( Read John’s humbling update to this ‘story’ is here)

 

Author — John Macpherson

John MacPherson was born and lives in the Scottish Highlands. He trained as a welder in the Glasgow shipyards, before completing an apprenticeship as a carpenter, and then qualified as a Social Worker in Disability Services. Along the way he has cooked on canal barges, trained as an Alpine Ski Leader & worked as an Instructor for Skiers with disabilities, been a canoe instructor, and tutor of night classes in carpentry, stained glass design and manufacture, and archery. He has travelled extensively on various continents, undertaking solo trips by bicycle, or motorcycle. He has had narrow escapes from an ambush by terrorists, been hit by lightning, caught in an erupting volcano, trapped in a mobile home by a tornado, kidnapped by a dog's hairdresser, rammed by a basking shark and was once bitten by a wild otter. He has combined all this with professional photography, which he has practised for over 35 years. He teaches photography and acts as a photography guide & tutor in the UK and abroad. His biggest challenge is keeping his 27 year old Land Rover 110 on the road. He loves telling and hearing stories.

Discussion (49 Comments)

  1. Alex Bates says:

    I really hope your wife is OK

    • Alex – many thanks. Just in, took my wee boy to see his mum ‘sleeping’. He was happy. But he didn’t want to stay because he is tired with all the fun his friends have arranged for him in my absence. Mum is stable. Maybe tomorrow we’ll know more. Your concern is greatly appreciated.

  2. duckrabbit says:

    Hi John,

    sorry. Terrible blubbery phone message left on your answer machine. We’re all knocked by what’s happened to your family and desperately hoping the best for Melanie.

    Stay.

    Benjamin

  3. John, I’m sorry to read of this situation for Melanie, your son and yourself. I’ll hold you all in my thoughts and prayers. Best wishes and trust that it will come good in the end.

  4. John,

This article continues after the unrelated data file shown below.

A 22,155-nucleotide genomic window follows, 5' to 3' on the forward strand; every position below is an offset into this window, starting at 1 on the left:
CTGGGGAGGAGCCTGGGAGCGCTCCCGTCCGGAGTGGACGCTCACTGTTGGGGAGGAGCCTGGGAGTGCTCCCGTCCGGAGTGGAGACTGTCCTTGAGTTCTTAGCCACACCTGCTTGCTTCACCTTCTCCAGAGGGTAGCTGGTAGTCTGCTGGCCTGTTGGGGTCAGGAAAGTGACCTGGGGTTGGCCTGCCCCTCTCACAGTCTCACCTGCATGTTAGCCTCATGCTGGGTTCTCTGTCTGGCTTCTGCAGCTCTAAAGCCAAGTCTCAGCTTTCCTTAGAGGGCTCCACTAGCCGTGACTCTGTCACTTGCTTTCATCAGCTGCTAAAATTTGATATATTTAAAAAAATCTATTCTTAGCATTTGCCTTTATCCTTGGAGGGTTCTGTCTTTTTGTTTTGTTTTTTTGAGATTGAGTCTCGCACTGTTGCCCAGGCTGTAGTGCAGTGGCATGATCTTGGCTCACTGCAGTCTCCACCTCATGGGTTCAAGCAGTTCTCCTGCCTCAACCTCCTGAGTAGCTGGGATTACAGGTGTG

A horrible situation. You and your family are in our thoughts.

    RC crew

    • Hey folks, Ray – really kind of you to express your concern so warmly and generously. You know about stories, often you follow their paths because you’re…well….just curious, but other times you’re part of the story as it unfolds and the path it’s leading you on curves in a direction that prevents you seeing round that corner. This is all corners just now.

  5. Valerie says:

    Dear John,

    Thinking of you, Mélanie and William and hoping for the best.
    lots of love
    valérie

  6. John,
    I hope for the best. Best of wishes for you and your family!

    Warmest regards,

    Rolf

  7. John says:

    This news has me near shock, John. I’m very sorry to hear it. Melanie, you, and your family will be in my thoughts and prayers.

  8. Ed says:

    John, all the thoughts of the Brydon household are with you and your family. Ed

  9. Ray K says:

    John – hard to write with the tears You are all in my thoughts and hopes. Take care my friend.

    • You and me both with wet faces. I woke at 3am and was reflecting on the diary suggestion the nurse had made and it seemed to make more sense to write this post. Life lobs these curve balls every now and again. Just having to be patient and hopeful at the moment.

  10. Very sorry to hear this John, best wishes to you

  11. Justin Leighton says:

    just sending love

    • Thanks Justin. Back into the fray this morning. She still looks amazing. I took my wee boy in last night to see her on the advice of the nursing staff. I’d taken pictures (naturally against hospital protocol) but only of the kit and its connections to Melanie’s arms and explained to him what he would see and what all the machines were for. So he got to spend five minutes and see her ‘sleeping’.

      In the world of a five year old sleeping is a good place to be so he was content when we left.

  12. Lewis Bush says:

    This is just awful John, thinking of you all.

  13. Such a terrible thing, so touchingly written. Hope with every fibre that you hear better news soon.

  14. JR says:

    I had the same thing happen to me when my wife was about the same age. Two weeks in intensive care and me and my young daughter in bits. Suzy pulled through and is fine now- I hope with all my heart for the same outcome for you John.